Sometimes I think we (meaning Durangatangs) are living in some disconnected slice of heaven: a place that is so beautiful, so serene, that we forget that its only a town in a big ugly country with some big ugly problems.
For someone who has lived in some pretty ugly places (Costa Mesa & Hollywood, CA, Wynnedotte, OK, Bennington, VT), I can say Durango really is special, and we are damn lucky to be here. When the clutch goes out of my car in morning rush hour, or LB comes home from daycare with little toothmarks on her arms, or the dog tears his ACL and we can’t afford surgery, its hard not to let some of that stress go just by looking up at Sharkstooth or Hog’s Back, or walking through McElmo Canyon.
When I had a bad day in my hole-in-the-wall apartment in Hollywood, I looked outside and could see graffiti and crack-whores. When I was feeling ugly and fat, I had celebrity billboards staring back at me. Mountains never make you feel fat.
To be surrounded by constant natural beauty, lots of sunshine and fresh air, it really is no surprise why so many Southern Californians, Urban & Rural Texans, Seattlites, East Coasters, Midwesterners (well pretty much everyone who visits) are trickling into Durango more and more every year.
I have lived here for 13 years, which is not exactly a local (to the people who have been here for generations) but more people I meet, I find that I am no longer the one who has lived here the shortest time. Being part of a traveling family of vagabonds, I was always the kid who never knew my address on the first day of school, or my phone number, and got respective hell for it. But I think I’ve paid my dues to a certain extent, pumped money into the Durango service industry since I was 15, and I finally feel like a local. It’s home to me.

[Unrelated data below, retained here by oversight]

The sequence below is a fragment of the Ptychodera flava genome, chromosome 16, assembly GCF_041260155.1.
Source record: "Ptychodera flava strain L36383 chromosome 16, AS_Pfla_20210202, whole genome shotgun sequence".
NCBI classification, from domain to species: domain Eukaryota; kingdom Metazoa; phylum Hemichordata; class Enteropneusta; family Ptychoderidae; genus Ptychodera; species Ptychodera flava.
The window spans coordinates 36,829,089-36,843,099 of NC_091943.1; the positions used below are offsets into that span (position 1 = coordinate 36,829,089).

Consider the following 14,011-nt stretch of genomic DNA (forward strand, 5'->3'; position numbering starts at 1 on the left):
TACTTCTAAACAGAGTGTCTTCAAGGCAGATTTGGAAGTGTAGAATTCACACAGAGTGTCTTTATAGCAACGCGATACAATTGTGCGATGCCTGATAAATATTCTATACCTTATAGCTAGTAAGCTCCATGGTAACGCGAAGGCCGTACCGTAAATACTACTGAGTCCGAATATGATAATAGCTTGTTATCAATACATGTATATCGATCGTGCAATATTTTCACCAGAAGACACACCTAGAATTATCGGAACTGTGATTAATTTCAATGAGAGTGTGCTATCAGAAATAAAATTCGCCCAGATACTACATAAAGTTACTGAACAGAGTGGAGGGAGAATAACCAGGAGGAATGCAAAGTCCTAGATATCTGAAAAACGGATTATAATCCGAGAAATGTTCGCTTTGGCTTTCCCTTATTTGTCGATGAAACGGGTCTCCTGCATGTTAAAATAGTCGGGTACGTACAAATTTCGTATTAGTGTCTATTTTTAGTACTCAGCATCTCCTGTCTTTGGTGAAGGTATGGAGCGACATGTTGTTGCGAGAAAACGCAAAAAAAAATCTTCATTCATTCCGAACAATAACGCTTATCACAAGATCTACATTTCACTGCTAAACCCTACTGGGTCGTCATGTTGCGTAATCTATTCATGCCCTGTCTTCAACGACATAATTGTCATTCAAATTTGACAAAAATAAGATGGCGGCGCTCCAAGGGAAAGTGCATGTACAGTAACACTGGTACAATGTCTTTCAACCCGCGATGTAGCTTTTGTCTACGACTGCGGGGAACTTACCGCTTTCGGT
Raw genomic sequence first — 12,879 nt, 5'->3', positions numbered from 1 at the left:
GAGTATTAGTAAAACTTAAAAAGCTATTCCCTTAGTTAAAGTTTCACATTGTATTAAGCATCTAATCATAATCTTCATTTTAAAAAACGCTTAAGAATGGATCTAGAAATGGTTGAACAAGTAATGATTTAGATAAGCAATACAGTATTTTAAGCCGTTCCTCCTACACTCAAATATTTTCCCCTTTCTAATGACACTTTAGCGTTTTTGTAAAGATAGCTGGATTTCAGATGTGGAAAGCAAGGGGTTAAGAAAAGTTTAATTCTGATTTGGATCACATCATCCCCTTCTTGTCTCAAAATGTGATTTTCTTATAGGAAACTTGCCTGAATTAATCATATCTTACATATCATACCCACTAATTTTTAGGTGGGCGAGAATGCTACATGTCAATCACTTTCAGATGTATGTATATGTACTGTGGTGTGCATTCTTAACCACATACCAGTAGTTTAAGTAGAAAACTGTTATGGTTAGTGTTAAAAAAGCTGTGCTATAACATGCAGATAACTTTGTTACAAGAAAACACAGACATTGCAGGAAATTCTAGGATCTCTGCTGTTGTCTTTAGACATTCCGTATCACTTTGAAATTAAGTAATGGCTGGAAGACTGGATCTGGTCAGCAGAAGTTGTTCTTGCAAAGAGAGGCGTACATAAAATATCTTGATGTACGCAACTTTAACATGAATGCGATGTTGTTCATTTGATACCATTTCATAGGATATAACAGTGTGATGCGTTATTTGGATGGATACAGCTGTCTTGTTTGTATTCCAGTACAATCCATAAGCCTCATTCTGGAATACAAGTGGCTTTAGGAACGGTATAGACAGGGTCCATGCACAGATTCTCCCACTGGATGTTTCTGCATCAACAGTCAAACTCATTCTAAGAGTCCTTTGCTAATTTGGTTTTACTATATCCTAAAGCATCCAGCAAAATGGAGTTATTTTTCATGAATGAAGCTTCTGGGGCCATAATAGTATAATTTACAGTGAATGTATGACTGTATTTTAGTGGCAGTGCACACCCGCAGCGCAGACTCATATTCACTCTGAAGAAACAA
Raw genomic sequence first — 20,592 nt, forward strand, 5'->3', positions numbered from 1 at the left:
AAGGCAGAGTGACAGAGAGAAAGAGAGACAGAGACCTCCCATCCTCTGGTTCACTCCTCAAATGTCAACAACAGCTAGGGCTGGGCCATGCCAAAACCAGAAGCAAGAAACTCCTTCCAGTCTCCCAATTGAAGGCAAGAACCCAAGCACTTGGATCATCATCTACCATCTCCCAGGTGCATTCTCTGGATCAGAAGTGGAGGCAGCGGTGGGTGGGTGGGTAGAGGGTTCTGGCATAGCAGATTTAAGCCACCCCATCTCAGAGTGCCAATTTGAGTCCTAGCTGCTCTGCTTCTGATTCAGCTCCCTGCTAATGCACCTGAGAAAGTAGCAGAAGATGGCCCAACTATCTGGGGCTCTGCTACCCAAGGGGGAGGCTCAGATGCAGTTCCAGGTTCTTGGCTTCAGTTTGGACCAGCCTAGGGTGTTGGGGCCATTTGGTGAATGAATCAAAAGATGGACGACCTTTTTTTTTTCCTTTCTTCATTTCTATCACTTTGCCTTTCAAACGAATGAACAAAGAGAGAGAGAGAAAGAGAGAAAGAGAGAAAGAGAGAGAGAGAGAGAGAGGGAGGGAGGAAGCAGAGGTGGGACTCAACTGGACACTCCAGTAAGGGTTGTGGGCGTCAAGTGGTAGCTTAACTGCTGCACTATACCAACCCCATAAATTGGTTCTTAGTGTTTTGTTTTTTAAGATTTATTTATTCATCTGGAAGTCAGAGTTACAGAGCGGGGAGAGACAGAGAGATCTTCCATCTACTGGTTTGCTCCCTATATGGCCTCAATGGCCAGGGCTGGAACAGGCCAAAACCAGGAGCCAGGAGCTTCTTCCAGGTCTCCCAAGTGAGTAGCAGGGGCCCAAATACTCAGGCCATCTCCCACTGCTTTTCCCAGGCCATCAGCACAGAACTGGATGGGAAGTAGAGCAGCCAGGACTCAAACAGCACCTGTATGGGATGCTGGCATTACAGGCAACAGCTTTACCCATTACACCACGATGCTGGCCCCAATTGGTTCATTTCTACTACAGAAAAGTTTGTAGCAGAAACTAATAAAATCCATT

After high school, as we watched people leave Durango for college, military, conservation corps, and general travel and job opportunities, the running joke was “Oh, they’ll be back. Everyone comes back.” Durango is kind of like crack in itself. People are addicted to it. They HAVE to have it. That’s why so many people have $6 million 2nd homes and only spend 3 months out of the year there. THEY NEED those 3 months or else they go into Durango Withdrawl. Whatever.
Recently, I rode shotgun with my sister to Bellingham, WA for her ferry ride to Alaska. We stopped at my cousin’s apartment in what they call the “Vail Valley.” She works at the Marriot at Vail in Food Service, and lives in a 3 bedroom “Condo” with 2 other guys. What she pays for rent is NOT even funny (and I thought it was bad here), but the most disturbing thing about where she lives is that I could see a glimpse of Durango’s future:
It’s true we don’t live right off the interstate the way they do, but with Telluride so close, and the celebrity run-off we acquire from them, I think in the next few decades, Durango is going to be one of “The places to be” in the country.
It’s sad cause I love my town. And I don’t feel completely validated in loving it cause I wasn’t born here. And the hatred I feel towards developers, rich 2nd and 3rd home buyers, private-jet flying Texas Ski-Bunnies, is slightly hypocritical, isn’t it? I mean, I was a transplant too, at one point. There is only so much natural beauty to go around, and who deserves to appreciate that? I’m afraid one day it will be a privilege for only those who can afford it.
After driving over 800 miles to Washington, I told my sister, “I don’t that I saw any place as incredible as the drive from Durango to Vail.”
My sister is a geology student, and her definition of “incredible” is based mostly on how rocks are formed. My opinion I know is biased.
She simply replied “Yeah, Colorado is a pretty special place.”